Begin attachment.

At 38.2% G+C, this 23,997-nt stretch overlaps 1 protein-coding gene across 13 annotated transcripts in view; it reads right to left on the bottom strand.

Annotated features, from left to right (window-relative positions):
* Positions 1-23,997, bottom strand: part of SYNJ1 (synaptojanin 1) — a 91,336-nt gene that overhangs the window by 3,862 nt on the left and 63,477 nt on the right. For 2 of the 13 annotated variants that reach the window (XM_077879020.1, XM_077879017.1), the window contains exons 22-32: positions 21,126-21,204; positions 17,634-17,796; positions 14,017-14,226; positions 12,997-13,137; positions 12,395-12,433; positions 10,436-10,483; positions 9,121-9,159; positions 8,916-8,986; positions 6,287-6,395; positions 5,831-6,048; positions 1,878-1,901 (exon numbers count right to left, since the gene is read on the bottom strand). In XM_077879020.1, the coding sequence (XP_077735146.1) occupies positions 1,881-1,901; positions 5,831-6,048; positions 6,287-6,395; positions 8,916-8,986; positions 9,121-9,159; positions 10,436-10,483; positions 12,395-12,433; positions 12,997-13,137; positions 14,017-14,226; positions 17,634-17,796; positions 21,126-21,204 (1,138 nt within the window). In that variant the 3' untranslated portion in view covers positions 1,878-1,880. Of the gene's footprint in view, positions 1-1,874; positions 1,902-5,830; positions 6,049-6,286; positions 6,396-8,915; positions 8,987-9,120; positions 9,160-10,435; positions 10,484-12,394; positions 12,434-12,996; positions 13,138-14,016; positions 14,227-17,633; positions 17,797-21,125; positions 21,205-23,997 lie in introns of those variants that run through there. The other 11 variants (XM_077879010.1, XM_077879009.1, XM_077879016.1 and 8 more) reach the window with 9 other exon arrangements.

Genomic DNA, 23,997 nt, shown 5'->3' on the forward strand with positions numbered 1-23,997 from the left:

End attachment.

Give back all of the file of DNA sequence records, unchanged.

At 38.2% G+C, this 23,997-nt stretch overlaps 1 protein-coding gene across 13 annotated transcripts in view; it reads right to left on the bottom strand.

Annotated features, from left to right (window-relative positions):
* Positions 1-23,997, bottom strand: part of SYNJ1 (synaptojanin 1) — a 91,336-nt gene that overhangs the window by 3,862 nt on the left and 63,477 nt on the right. For 2 of the 13 annotated variants that reach the window (XM_077879020.1, XM_077879017.1), the window contains exons 22-32: positions 21,126-21,204; positions 17,634-17,796; positions 14,017-14,226; positions 12,997-13,137; positions 12,395-12,433; positions 10,436-10,483; positions 9,121-9,159; positions 8,916-8,986; positions 6,287-6,395; positions 5,831-6,048; positions 1,878-1,901 (exon numbers count right to left, since the gene is read on the bottom strand). In XM_077879020.1, the coding sequence (XP_077735146.1) occupies positions 1,881-1,901; positions 5,831-6,048; positions 6,287-6,395; positions 8,916-8,986; positions 9,121-9,159; positions 10,436-10,483; positions 12,395-12,433; positions 12,997-13,137; positions 14,017-14,226; positions 17,634-17,796; positions 21,126-21,204 (1,138 nt within the window). In that variant the 3' untranslated portion in view covers positions 1,878-1,880. Of the gene's footprint in view, positions 1-1,874; positions 1,902-5,830; positions 6,049-6,286; positions 6,396-8,915; positions 8,987-9,120; positions 9,160-10,435; positions 10,484-12,394; positions 12,434-12,996; positions 13,138-14,016; positions 14,227-17,633; positions 17,797-21,125; positions 21,205-23,997 lie in introns of those variants that run through there. The other 11 variants (XM_077879010.1, XM_077879009.1, XM_077879016.1 and 8 more) reach the window with 9 other exon arrangements.

Genomic DNA, 23,997 nt, shown 5'->3' on the forward strand with positions numbered 1-23,997 from the left: